Disappointing Data Weigh on Equities, but Leaves Dollar Uninspired

A string of soft data in Asia and Europe has helped underpin the dollar, but choppy range trading persists.  While Asian shares still rallied, helped by the biggest rally in Taiwan in almost two-years on the back of reports that China is studying a link between Taipei and Shanghai, while European shares are trading heavy.   US shares are trading off in Europe as well.  

There are three highlights from Asia.  First, the HSBC flash manufacturing PMI fell to a 12-month low of 49.2 in April from 49.6.  The Bloomberg consensus call for an unchanged reported.  New orders fell to 49.2 from 49.8.  The disappointment was not sufficient to derail the rally in Chinese shares (Shanghai gained almost 0.4%, and Shenzhen was up 1%).  Partly, many investors anticipate additional stimulative measures that will be bullish for stocks.  

Second, Japan's manufacturing PMI fell below the 50 boom/bust level for the first time since last May.  The 49.7 reading, down from 50.3 in March is the third consecutive decline.  The recent rise US bond yields (longest streak since February may end today) and talk of Japanese pension funds buying dollars helped lift the greenback above the JPY120 level for the first time since April 14.  The JPY120.20-40 area offers initial resistance. 

Third, a softer Australian business confidence survey and dovish comments by an RBNZ official saw the antipodeans move lower.  RBNZ Assistant Governor McDermott not only ruled out interest rate increases but also indicated that if price pressures fall further, it would consider cutting rates.  The New Zealand dollar had rallied from $0.7200 near the ides of March to test $0.7740 area this week.  It finished poorly in North America yesterday, with a potential shooting star pattern, and follow through selling today, has it testing the $0.7550 area.   A convincing break of $0.7540 could spur another cent decline.  Recall that the net speculative position in the CME futures market has been net long the Kiwi since the start of the month.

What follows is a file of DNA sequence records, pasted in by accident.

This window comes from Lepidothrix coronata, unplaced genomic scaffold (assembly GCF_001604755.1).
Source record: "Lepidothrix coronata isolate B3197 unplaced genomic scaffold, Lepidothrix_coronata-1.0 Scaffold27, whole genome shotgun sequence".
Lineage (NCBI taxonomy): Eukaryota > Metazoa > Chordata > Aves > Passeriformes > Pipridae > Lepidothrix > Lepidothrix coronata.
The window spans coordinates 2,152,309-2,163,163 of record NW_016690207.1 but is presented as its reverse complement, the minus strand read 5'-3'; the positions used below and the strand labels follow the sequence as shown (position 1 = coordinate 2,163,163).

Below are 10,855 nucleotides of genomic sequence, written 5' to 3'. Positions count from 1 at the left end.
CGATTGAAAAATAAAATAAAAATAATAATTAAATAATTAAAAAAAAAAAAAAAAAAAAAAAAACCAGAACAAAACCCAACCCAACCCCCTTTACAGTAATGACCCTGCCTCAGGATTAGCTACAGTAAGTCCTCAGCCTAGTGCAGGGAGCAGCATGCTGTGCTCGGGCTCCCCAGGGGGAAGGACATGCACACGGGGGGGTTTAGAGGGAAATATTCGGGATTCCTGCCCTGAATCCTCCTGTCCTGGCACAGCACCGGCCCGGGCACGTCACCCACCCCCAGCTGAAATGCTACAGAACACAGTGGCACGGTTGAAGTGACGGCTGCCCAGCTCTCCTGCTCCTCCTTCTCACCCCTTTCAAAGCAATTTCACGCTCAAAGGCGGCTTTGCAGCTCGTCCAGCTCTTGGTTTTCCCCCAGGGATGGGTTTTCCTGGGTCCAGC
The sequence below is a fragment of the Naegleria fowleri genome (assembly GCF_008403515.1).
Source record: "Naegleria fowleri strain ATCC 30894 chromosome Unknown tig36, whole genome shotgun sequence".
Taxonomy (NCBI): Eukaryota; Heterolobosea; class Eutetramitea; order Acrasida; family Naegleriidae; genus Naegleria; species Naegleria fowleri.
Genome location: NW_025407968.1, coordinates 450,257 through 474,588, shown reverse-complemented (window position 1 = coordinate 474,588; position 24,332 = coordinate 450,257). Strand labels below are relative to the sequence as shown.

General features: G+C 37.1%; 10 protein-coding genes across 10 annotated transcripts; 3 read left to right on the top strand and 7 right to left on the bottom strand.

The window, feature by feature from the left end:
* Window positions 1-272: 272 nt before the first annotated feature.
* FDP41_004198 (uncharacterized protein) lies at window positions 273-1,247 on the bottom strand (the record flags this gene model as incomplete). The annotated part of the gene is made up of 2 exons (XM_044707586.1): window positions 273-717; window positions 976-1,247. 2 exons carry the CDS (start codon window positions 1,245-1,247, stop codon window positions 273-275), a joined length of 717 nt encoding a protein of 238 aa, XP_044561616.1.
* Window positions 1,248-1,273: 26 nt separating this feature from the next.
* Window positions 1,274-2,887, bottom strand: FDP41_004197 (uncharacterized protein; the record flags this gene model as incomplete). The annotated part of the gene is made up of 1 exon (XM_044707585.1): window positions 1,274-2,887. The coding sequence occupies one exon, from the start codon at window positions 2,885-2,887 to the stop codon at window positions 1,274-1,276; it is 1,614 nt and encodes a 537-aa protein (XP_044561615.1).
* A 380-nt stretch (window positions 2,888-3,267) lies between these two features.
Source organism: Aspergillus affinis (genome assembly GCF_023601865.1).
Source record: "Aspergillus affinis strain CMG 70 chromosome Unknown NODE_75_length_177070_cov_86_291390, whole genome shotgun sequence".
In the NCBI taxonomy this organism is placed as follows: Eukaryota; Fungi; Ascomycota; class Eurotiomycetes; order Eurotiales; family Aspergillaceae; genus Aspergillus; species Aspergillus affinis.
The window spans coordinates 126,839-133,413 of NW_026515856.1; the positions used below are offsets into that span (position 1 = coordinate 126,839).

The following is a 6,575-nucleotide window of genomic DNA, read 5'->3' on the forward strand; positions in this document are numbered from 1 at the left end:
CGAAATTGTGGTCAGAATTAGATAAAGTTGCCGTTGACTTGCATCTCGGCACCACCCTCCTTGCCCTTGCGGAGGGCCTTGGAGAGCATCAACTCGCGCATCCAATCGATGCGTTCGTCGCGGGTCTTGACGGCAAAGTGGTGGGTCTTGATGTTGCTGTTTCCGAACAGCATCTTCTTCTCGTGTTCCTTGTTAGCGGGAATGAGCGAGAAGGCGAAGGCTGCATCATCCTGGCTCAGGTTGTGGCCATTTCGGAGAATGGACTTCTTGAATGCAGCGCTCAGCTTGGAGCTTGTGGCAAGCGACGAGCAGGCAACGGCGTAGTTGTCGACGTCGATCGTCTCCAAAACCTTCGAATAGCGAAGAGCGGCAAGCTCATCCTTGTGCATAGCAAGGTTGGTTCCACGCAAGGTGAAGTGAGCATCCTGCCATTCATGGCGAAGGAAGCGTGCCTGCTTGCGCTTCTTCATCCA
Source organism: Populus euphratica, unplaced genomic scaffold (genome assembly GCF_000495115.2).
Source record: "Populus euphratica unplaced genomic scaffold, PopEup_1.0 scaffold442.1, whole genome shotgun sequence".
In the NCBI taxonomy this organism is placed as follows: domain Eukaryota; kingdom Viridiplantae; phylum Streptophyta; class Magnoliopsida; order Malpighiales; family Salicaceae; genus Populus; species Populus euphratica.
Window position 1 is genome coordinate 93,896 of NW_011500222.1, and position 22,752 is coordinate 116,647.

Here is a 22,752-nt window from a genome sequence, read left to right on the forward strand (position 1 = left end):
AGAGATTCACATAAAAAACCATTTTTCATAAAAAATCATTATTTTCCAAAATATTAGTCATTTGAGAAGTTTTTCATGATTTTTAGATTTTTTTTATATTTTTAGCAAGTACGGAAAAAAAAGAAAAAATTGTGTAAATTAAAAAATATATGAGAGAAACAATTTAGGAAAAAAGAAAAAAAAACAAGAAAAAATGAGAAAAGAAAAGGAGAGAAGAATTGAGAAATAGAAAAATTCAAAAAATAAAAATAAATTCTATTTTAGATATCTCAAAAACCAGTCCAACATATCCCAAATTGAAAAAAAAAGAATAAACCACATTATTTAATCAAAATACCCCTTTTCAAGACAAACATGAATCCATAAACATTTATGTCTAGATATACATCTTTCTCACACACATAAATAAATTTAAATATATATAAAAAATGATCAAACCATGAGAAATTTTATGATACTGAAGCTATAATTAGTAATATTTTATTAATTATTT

Turning to Europe, the disappointing data theme continued.  The euro area flash PMI was weaker than expected, and UK retail sales unexpectedly fell in March.  Owing to weaker German and French reports the eurozone flash manufacturing slipped to 51.9 from 52.2.  The consensus had expected a small gain.  It is the first decline since last November.  The services PMI eased to 53.7 from 54.2. 

While the data are disappointing, they are not very significant in themselves.  The composite reading stands at 53.5 from 54.0.  This is above the Q1 average.  Growth forecasts of around 0.4% for Q2 are unlikely to change.  

UK data was more disappointing.  March retail sales fell 0.5%.  The Bloomberg consensus expected a 0.4% increase. The main culprit was a decline in fuel sales.  The 6.2% decline is the largest in three years.  Excluding petrol, retail sales rose 0.2%.  The market had expected a 0.5% increase.  Department store sales were weaker though clothing and household goods sales were higher.

Sterling remains elevated, straddling the $1.50 area, after bouncing off support ahead of $1.4950.  There appears to be some squaring of short positions as the month-end draws near ahead of the May 7 election.   Technically, sales in the $1.5060-80 area look attractive if one expects increased volatility as the election draws near. 

The euro fell in response to the weaker data, but found good bids ahead of $1.0660.   There is a slight glimmer of hope in the Greek drama, and Greek bonds have are extending yesterday’s rally.  The talk is that the official creditors are shifting their tactics toward concentrating on a few actionable reforms rather than broad demands.  They are also open the restructuring Greece’s debt within the monetary union, which is essentially what they previously (circa 2012) suggested after Greece reached a primary budget surplus.  

Lastly, we note that the Swiss franc is paring some of yesterday's losses that had been spurred by the SNB's decision to reduce the exemptions to the negative deposit rate.  It has nearly recoup nearly half of its losses against the euro (~CHF1.0330) but a little less against the dollar.  The 50% retracement for the greenback is seen near CHF0.9610.  
Disappointing Data Weigh on Equities, but Leaves Dollar Uninspired Disappointing Data Weigh on Equities, but Leaves Dollar Uninspired Reviewed by Marc Chandler on April 23, 2015 Rating: 5
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